It’s that time of the year again where most broker dealers, FINOPs, and auditors are hectically working to comply with the SEC requirement of filing annual audits 60 days after year end. Despite SEC assurances that the act of filing will be smoother mechanically this year, there remains a difference of opinion among FINOPs as to whether filing electronically is a more efficient process. Now what about those new wrinkles from last year’s accounting developments?
Recent Developments and Their Effect On 2017 Audits
It has been an eventful year filled with significant rule changes (a new revenue recognition standard, the Tax Cuts & Jobs Act enacted in December 2017, and a new Auditor’s Report for audits under PCAOB standards) and feedback from regulators (another inspection report from the PCAOB).
PCAOB Jersey City Forum December 2017
The yearly Forum brought together over 350 broker dealer auditors and FINOPs to hear speakers from the PCAOB, SEC, and FINRA. The message from Bob Maday, Deputy Director in the Division of Regulation & Inspection of the PCAOB: be diligent, plan, execute, and document. Included in the presentation, was a discussion on the PCAOB’s Sixth Inspection Report on Broker Dealers, issued in August of 2017. See our article on this topic for further details regarding the latest inspection report.
New York State Society Of Certified Public Accountants Stockbrokerage Committee (The “Committee”) Meeting With PCAOB, FINRA And The SEC (Collectively The “Regulators”) December 2017 (“Joint Meeting”)
The second annual Joint Meeting gave representatives from the Committee, including auditors and FINOPs, an opportunity to express their views on many issues, including the 60 day audit requirement for broker dealers. Some issuers have due dates of 75 or 90 days depending on the type of filer. FINRA representatives stated that they were aware of the industry’s concern, however it is the SEC’s rule that governs the requirements and any change to these rules would have to be made by the SEC. A participant noted a proposal exists to eliminate audits for non-clearing, non-issuer firms under PCAOB standards; however this does not appear to be going anywhere soon. Our guess is no relief is in the foreseeable future.
Barbara Vanich, Associate Chief Auditor, Office of the Chief Auditor, PCAOB expressed that the auditor needs to be aware of the then pending tax legislation which will have an effect on tax disclosures and computation of tax accruals. That pending legislation of course became law with the enactment of the Tax Cuts & Jobs Act (the “Act”) in late December 2017. The SEC on December 22 issued Staff Accounting Bulletin No. 118 which discusses income tax implications of the Act. The FASB has also issued a proposed accounting standards update related to the reclassification of tax effects from accumulated other comprehensive income. The comment period on the proposed accounting standards update is due on February 2, 2018.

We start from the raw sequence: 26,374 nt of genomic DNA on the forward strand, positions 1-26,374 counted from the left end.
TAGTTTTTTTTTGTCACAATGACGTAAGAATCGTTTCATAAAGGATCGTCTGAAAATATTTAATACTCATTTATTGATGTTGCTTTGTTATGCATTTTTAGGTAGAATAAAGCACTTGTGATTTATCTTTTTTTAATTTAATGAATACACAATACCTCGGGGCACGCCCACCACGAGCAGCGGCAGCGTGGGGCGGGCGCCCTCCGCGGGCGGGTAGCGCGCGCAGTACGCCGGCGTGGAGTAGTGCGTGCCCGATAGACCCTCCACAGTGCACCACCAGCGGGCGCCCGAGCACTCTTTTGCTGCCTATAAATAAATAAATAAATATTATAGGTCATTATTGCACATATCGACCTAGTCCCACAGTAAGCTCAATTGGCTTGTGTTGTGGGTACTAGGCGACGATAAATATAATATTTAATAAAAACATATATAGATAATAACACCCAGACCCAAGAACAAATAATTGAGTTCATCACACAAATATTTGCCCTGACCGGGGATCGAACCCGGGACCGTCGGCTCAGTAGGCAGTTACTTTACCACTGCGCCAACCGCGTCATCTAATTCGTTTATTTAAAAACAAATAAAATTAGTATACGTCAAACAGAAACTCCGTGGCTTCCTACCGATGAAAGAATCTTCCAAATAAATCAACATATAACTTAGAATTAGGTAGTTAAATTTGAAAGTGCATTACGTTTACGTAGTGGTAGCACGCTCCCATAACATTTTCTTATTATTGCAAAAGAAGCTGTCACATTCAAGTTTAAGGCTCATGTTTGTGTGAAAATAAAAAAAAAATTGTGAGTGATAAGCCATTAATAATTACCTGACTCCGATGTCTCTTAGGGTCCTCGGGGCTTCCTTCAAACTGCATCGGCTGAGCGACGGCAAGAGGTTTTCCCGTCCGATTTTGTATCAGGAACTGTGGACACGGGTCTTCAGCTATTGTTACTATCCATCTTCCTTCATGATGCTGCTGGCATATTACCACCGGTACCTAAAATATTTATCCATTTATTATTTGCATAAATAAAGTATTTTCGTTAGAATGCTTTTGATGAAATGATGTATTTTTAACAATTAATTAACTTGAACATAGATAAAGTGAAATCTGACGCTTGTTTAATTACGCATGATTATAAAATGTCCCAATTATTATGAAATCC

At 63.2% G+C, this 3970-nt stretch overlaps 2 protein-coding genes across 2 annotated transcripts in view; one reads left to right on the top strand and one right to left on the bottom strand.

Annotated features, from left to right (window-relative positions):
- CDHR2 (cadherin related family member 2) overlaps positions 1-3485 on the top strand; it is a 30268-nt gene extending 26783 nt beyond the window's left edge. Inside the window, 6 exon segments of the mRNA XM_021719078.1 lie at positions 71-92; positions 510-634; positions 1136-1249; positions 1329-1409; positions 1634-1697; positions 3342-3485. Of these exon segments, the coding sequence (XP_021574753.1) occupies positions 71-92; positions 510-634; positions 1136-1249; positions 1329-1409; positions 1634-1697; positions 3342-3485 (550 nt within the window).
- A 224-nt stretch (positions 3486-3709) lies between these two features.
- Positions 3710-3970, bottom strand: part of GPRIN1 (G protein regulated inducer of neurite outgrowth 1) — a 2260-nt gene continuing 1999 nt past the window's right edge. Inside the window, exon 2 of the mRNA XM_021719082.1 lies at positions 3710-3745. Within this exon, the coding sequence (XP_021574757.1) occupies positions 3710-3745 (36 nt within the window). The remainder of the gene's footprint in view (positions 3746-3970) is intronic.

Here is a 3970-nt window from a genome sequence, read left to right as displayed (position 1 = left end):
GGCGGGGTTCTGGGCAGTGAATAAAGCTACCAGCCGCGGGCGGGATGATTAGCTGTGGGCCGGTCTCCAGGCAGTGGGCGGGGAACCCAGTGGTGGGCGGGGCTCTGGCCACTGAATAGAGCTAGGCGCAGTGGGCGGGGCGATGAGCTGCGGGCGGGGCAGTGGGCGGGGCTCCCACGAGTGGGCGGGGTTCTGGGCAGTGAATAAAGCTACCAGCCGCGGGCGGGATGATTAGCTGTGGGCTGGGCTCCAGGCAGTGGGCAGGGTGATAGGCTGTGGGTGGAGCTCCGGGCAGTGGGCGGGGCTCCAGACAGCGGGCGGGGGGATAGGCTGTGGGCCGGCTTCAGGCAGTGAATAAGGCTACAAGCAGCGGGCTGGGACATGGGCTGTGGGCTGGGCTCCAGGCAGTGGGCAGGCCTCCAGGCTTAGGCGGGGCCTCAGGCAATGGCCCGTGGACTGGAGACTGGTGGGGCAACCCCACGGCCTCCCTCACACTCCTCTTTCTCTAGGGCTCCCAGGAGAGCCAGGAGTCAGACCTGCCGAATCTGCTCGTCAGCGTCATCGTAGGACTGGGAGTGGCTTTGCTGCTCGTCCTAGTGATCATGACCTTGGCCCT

Also discussed was the effect of ASC 606, Revenue Recognition standard as its effects on broker dealer audits for 2017, and concerns on how broker dealers will approach the new standard, and how auditors will audit.
Audit Changes Affecting 2017 and Beyond
PCAOB Audit Reporting Model
The auditor’s report will change due to the recently approved “Auditor’s Report on an Audit of Financial Statements When the Auditor Expresses an Unqualified Opinion” auditing standard. Originally proposed in 2010 by the PCAOB, and effective for fiscal years ended on or after December 15, 2017, the auditor is now required to include in the opinion the consecutive years that the auditor has been engaged and clarify the auditor’s role and responsibilities, which may give readers more insight. What is more significant, however, is the option for broker dealers’ auditors, to report critical audit matters in the auditor’s report. This is currently not a requirement for non-issuer broker-dealers, and we believe that most auditors will not choose to provide the optional disclosure (even after the effective date for critical audit matters). It remains to be seen whether there will be future amendments to the auditing standards that make the critical audit matters applicable to non-issuer broker-dealers.
Accounting Standard Codification (“ASC”) 606: Revenue Recognition
Of much more importance for the 2017 calendar-year audit is the long awaited enactment of FASB ASC Topic 606 (“606”), Revenue from Contracts with Customers. Announced in May 2014, and effective for years beginning after December 15, 2017 for public entities (non-issuer broker-dealers meet the definition of public entities), the standard can pose several issues for broker dealers.